Chosun Ilbo. Beginning in August, South Korea will impose a fuel-efficiency rating scheme on new vehicles as part of efforts to improve fuel economy and reduce greenhouse gas emissions.
The system that the Korea Energy Management Corp. unveiled Monday grades a vehicle’s fuel efficiency on a scale of one to five, five being the highest, to provide car buyers with more information on gas consumption and emissions.
The corporation said a minivan that runs 15 kilometers on a liter of diesel fuel or LPG will be given the lowest grade of one, thus ending the contradictory notion that larger vehicles boast higher fuel efficiency.
In 2004, South Korea replaced its voluntary, unenforced standard with a mandatory program that started in 2006 for domestic vehicles and 2009 for imports. The standards are 12.4 km/l (29 mpg US) for vehicles with engine displacements of 1.5 liters or less and 9.6 km/l (22.6 mpg US) for vehicles with engine displacements of more than 1.5 liters. Credits can be earned to offset shortfalls.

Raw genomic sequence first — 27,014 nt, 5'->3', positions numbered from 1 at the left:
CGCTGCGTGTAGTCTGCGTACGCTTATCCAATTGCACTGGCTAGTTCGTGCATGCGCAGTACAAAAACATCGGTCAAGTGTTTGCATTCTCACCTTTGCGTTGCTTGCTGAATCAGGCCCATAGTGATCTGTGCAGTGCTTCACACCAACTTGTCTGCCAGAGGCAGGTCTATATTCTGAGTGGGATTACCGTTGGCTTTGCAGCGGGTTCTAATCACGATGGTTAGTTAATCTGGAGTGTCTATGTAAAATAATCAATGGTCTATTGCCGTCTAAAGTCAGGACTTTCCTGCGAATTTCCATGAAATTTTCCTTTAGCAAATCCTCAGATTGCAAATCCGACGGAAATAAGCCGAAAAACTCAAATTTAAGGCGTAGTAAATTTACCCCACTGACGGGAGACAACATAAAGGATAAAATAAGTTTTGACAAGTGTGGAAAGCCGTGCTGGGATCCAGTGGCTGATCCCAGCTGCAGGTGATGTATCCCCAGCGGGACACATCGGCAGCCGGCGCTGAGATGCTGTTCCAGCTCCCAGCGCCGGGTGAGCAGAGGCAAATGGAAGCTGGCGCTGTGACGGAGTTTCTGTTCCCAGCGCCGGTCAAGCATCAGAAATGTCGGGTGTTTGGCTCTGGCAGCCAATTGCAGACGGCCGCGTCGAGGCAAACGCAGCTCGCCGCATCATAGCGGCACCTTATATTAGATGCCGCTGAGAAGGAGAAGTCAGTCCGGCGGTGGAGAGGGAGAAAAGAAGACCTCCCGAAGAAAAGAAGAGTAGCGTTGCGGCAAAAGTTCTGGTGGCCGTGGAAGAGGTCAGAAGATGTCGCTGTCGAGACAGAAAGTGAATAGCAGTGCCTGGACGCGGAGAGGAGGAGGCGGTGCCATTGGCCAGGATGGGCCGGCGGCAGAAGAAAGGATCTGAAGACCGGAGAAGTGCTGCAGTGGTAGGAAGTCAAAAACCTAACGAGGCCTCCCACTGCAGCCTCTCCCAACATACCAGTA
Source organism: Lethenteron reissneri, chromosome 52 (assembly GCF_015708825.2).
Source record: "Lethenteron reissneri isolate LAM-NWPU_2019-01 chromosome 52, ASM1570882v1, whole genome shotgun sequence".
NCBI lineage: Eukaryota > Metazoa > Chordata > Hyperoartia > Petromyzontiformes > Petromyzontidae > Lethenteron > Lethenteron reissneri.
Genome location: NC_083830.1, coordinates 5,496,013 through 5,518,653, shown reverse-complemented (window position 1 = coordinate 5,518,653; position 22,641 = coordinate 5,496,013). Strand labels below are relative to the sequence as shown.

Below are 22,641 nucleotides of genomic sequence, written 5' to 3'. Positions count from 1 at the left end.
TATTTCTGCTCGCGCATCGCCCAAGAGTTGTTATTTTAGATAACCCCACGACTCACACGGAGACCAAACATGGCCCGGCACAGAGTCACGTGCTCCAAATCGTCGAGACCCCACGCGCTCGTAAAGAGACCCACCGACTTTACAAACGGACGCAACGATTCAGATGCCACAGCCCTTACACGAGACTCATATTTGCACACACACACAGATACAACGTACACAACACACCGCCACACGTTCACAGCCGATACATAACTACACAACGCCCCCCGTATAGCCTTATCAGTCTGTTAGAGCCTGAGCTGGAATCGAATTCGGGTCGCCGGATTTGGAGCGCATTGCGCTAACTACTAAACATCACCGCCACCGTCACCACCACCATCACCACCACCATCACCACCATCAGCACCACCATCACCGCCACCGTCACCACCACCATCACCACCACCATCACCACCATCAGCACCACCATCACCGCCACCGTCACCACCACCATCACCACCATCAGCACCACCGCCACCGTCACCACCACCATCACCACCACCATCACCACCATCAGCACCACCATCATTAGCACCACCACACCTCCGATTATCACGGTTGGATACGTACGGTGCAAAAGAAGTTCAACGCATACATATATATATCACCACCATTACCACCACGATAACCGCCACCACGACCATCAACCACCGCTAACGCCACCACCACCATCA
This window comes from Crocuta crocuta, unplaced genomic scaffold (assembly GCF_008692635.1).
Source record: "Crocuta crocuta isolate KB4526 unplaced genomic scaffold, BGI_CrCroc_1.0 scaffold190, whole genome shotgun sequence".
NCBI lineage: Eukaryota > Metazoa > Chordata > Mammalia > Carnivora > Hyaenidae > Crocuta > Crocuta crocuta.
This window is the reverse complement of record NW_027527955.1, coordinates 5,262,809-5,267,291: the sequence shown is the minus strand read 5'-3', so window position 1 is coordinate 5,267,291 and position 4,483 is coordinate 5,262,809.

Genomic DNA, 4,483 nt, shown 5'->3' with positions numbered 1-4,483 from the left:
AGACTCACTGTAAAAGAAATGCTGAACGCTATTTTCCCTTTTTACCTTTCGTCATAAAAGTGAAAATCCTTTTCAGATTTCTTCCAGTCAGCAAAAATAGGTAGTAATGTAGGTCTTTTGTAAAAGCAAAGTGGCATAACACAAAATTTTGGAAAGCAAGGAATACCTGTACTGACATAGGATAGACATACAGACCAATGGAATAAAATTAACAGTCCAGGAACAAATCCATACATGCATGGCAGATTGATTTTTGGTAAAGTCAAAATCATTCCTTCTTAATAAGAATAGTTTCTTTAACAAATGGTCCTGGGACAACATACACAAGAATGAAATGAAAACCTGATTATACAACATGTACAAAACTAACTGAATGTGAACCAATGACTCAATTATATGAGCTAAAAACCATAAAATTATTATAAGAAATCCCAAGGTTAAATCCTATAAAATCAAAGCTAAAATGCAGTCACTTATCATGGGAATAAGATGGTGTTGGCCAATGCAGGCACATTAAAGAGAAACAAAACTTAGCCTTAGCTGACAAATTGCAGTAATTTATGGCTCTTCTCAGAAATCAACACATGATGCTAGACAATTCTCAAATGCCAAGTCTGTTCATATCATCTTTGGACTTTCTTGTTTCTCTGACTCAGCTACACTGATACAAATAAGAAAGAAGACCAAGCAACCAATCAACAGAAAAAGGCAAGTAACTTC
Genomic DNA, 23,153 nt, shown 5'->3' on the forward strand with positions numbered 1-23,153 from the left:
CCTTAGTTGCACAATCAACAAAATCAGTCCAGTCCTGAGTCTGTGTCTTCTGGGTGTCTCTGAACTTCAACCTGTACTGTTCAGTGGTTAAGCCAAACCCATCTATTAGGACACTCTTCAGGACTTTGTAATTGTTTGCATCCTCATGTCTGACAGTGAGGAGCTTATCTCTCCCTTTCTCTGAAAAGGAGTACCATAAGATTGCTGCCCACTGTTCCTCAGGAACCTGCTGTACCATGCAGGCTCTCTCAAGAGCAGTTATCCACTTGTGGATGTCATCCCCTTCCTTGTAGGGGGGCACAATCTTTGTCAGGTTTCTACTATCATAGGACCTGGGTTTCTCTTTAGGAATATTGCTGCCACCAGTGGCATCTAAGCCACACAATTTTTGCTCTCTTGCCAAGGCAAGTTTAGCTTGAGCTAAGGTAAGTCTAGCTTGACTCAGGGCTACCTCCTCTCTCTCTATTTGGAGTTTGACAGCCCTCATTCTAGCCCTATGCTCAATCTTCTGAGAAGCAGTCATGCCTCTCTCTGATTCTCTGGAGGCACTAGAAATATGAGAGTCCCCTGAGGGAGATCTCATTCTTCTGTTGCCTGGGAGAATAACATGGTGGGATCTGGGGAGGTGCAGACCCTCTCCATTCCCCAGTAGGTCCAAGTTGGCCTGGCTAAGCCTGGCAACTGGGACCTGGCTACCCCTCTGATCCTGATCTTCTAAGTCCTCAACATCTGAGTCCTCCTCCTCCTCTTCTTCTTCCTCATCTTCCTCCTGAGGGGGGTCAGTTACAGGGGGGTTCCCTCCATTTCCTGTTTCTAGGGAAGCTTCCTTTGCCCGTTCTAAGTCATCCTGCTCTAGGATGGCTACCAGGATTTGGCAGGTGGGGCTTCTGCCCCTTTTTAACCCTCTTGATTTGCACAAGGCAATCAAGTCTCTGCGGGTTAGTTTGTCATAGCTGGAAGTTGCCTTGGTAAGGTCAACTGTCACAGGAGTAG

However, as a report from the ICCT noted (earlier post), the market share of vehicles with larger engine size has been gradually increasing since recent years, while the standards remain static from 2006 and thereafter. South Korea’s fleet average fuel economy is thus projected to decline over the next five years.
To counter this, the government says that it will tighten the fuel economy standards by about 15% (earlier post). In the absence of stricter standards, the rating system is a demand-side oriented measure.